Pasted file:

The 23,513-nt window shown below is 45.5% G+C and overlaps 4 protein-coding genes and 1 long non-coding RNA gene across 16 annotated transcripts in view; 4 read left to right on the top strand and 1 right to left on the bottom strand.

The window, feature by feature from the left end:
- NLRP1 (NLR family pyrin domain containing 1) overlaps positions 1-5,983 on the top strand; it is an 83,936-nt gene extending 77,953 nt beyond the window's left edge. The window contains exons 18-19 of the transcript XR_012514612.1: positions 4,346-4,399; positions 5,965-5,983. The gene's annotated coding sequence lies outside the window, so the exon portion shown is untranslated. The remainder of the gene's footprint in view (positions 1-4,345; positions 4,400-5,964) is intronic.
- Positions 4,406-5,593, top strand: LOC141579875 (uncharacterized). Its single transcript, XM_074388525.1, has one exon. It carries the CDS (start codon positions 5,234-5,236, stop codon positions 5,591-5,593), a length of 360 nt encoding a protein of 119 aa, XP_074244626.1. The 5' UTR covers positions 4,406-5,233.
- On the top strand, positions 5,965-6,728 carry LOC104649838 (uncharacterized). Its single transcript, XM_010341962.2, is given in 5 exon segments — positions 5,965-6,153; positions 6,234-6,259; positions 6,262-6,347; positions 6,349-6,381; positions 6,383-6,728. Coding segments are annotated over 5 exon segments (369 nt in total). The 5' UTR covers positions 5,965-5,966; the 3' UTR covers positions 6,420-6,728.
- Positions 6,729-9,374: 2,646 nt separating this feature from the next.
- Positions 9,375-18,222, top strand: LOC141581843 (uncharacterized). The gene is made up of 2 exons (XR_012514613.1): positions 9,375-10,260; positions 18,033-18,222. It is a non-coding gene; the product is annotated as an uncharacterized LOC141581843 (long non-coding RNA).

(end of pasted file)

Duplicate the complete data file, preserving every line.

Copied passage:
The 23,513-nt window shown below is 45.5% G+C and overlaps 4 protein-coding genes and 1 long non-coding RNA gene across 16 annotated transcripts in view; 4 read left to right on the top strand and 1 right to left on the bottom strand.

The window, feature by feature from the left end:
- NLRP1 (NLR family pyrin domain containing 1) overlaps positions 1-5,983 on the top strand; it is an 83,936-nt gene extending 77,953 nt beyond the window's left edge. The window contains exons 18-19 of the transcript XR_012514612.1: positions 4,346-4,399; positions 5,965-5,983. The gene's annotated coding sequence lies outside the window, so the exon portion shown is untranslated. The remainder of the gene's footprint in view (positions 1-4,345; positions 4,400-5,964) is intronic.
- Positions 4,406-5,593, top strand: LOC141579875 (uncharacterized). Its single transcript, XM_074388525.1, has one exon. It carries the CDS (start codon positions 5,234-5,236, stop codon positions 5,591-5,593), a length of 360 nt encoding a protein of 119 aa, XP_074244626.1. The 5' UTR covers positions 4,406-5,233.
- On the top strand, positions 5,965-6,728 carry LOC104649838 (uncharacterized). Its single transcript, XM_010341962.2, is given in 5 exon segments — positions 5,965-6,153; positions 6,234-6,259; positions 6,262-6,347; positions 6,349-6,381; positions 6,383-6,728. Coding segments are annotated over 5 exon segments (369 nt in total). The 5' UTR covers positions 5,965-5,966; the 3' UTR covers positions 6,420-6,728.
- Positions 6,729-9,374: 2,646 nt separating this feature from the next.
- Positions 9,375-18,222, top strand: LOC141581843 (uncharacterized). The gene is made up of 2 exons (XR_012514613.1): positions 9,375-10,260; positions 18,033-18,222. It is a non-coding gene; the product is annotated as an uncharacterized LOC141581843 (long non-coding RNA).